Skeptics from all over the world believe that Bitcoin and other cryptocurrencies are too risky and volatile to be a good investment. However, more and more people are getting interested in digital finances and including cryptocurrencies in their investment portfolios. From a technological point of view, Bitcoin is one of the best-protected systems. Amy Arnott, Morningstar’s portfolio strategist, says that cryptocurrencies deserve a place in a diversified investment portfolio.
“Crypto is definitely becoming more established as a separate asset class and moving more into the investment mainstream. It’s definitely something that long-term investors should consider if they’re more risk tolerant.”
At the same time, the strategist reiterated the standard rule according to which the share of cryptocurrency should not exceed 2% of the overall investment portfolio. The need for caution arises because of the high volatility of cryptocurrencies: investors need to keep a closer eye on their crypto assets than on traditional investment tools.
The global cryptocurrency market is constantly growing. It has already reached over 2.6 trillion U.S. dollars. Although Bitcoin is volatile, in some cases it has shown a less close correlation with traditional assets such as stocks and bonds and sold off less with other risky assets during a market decline.
Arnott recommends investors to buy crypto directly through a cryptocurrency exchange or platform. Isaiah Jackson, the author of a best-selling book “Bitcoin & Black America,” states that Bitcoin is and will remain a long-term asset.
“If you want to be a part of it, you have to think long-term.”
Jackson notes that any market is volatile to some extent. An investor cannot get rich by simply buying shares — it is helpful to be patient and wait. In the case of long-term investment, the volatility of assets does not affect the results.
Arnott compared cryptocurrency investing to the Internet boom of the 1990s. In fact, back then it was enough to set up a website to drive a company’s shares higher.
“Consider it a growth asset and really a play on the long-term shift toward digital money and the ongoing revolution in the financial technology landscape. You’re not directly investing in the underlying technology, but you are getting indirect exposure to it,” she explained.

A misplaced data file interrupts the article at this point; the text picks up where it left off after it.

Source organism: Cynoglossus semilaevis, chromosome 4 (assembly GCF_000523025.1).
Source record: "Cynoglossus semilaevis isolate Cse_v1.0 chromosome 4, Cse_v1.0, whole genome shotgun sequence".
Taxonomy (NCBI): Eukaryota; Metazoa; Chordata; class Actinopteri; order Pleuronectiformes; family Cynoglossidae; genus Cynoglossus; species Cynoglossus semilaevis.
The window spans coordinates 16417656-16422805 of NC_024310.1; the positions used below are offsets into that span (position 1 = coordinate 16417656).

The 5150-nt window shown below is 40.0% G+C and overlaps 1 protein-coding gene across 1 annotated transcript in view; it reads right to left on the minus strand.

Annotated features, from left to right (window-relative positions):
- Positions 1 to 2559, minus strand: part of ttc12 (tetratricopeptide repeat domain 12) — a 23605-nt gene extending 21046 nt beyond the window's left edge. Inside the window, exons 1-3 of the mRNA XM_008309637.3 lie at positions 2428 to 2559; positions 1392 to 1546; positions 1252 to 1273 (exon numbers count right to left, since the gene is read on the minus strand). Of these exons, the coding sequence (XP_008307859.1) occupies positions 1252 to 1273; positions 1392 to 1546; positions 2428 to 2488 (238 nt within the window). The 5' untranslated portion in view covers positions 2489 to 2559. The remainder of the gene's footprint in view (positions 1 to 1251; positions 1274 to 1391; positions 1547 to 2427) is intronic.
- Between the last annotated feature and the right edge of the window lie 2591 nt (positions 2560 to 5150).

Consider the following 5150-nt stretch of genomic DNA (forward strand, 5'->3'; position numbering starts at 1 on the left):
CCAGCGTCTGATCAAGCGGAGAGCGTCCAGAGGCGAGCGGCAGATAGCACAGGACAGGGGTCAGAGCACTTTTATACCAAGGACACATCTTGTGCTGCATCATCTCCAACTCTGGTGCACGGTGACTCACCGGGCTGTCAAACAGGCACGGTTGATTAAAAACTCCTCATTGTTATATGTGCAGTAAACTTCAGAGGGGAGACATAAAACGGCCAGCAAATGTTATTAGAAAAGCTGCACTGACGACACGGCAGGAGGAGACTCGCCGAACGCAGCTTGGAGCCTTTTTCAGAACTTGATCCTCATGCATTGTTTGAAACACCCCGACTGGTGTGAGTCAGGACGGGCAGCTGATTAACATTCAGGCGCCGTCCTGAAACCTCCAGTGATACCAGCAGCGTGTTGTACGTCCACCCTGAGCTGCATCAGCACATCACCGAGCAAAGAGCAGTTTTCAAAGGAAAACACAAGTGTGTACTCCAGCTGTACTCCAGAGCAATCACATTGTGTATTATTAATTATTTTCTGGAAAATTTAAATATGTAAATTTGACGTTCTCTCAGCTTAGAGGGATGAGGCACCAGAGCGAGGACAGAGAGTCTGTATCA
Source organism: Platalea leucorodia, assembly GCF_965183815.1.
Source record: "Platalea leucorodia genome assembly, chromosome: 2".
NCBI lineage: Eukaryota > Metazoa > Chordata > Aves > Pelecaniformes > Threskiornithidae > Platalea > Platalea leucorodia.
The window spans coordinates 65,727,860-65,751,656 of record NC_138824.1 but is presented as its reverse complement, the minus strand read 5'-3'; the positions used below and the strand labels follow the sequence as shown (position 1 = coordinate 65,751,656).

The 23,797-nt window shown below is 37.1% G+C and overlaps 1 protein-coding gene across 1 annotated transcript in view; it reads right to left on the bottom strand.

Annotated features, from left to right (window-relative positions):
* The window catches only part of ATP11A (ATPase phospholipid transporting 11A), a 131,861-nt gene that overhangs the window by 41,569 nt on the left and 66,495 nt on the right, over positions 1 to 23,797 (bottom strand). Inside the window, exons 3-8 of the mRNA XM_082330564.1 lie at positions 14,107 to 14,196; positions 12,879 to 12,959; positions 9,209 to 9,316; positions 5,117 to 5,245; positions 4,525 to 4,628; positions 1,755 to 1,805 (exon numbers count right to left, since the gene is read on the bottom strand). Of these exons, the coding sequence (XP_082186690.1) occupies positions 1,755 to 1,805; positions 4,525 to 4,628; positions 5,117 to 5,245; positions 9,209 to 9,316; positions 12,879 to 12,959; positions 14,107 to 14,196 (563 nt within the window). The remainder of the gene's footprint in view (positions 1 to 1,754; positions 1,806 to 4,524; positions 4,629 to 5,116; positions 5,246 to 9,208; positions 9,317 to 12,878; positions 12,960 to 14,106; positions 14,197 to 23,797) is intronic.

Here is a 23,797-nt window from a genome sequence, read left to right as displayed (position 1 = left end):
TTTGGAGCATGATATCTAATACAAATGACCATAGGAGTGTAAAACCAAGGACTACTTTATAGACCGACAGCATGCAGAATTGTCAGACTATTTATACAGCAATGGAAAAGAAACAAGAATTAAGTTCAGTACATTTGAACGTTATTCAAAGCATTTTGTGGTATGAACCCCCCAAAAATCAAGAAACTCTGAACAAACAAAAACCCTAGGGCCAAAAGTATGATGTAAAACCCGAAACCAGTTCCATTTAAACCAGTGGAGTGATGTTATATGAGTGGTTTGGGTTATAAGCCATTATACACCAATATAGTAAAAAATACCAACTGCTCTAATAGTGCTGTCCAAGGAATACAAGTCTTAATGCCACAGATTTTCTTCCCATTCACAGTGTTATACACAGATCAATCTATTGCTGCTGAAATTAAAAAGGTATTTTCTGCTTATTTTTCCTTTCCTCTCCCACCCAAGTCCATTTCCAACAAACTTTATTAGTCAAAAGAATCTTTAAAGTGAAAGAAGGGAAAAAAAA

The strategist referred to the development of payment services, blockchain, NFTs, and many other new financial technologies that have appeared in recent years. In the global market of payments processing solutions, crypto exchange Bakkt (BKKT) announced this week that it has partnered up with Mastercard (MA). Together, they will make crypto payments easier by offering cryptocurrency debit and credit cards.
“We want to be able to provide the ability to be able to use cryptocurrency in an everyday transaction. The Mastercard partnership includes the ability for us to be able to deliver crypto rewards, another way to gain an asset holding in this space in a fairly easy way,” Gavin Michael, the CEO of Bakkt, said in his interview to Yahoo Finance.>
Cryptocurrency investing has become more attractive to many users last week when the SEC approved the first Bitcoin ETF (exchange-traded fund). However, even though the ETF has provided investors with better exposure, it will not necessarily become the best tool for investing.
Arnott notes that even though the ETFs offer better transparency and can be easily purchased using an existing securities account, they might not always correctly track the Bitcoin price. As a result, investors do not use the full potential of the underlying assets.
The ETFs invest in a front-month futures contract. After the rollover, the ETFs may have to pay a higher price for the futures. According to Arnott’s assessment, the profit may decrease by 5–10% each year. Because of that, ETFs might be a less profitable option than purchasing the actual underlying assets through cryptocurrency exchanges.
“I think we will eventually see a crypto ETF that tracks the spot price. But at this point, if you’re looking to add crypto exposure to your portfolio, you’re probably better off buying it directly through a crypto exchange or platform,” Arnott commented.
Bakkt provided options for trading in Bitcoin futures even before the arrival of ETFs. Gavin Michael thinks that in the end, ETFs will be able to invest in the cryptocurrency itself, instead of its futures contracts. In his opinion, Bitcoin futures exchange-traded funds will help to tamp down the volatility in the long run.
“We expect evolution in this space to move away from cash-settled prices through the futures contracts into physically delivered contracts, as has been the norm for other ETFs that have tracked based on a commodity,” he commented.
Based on the article by Yahoo Finance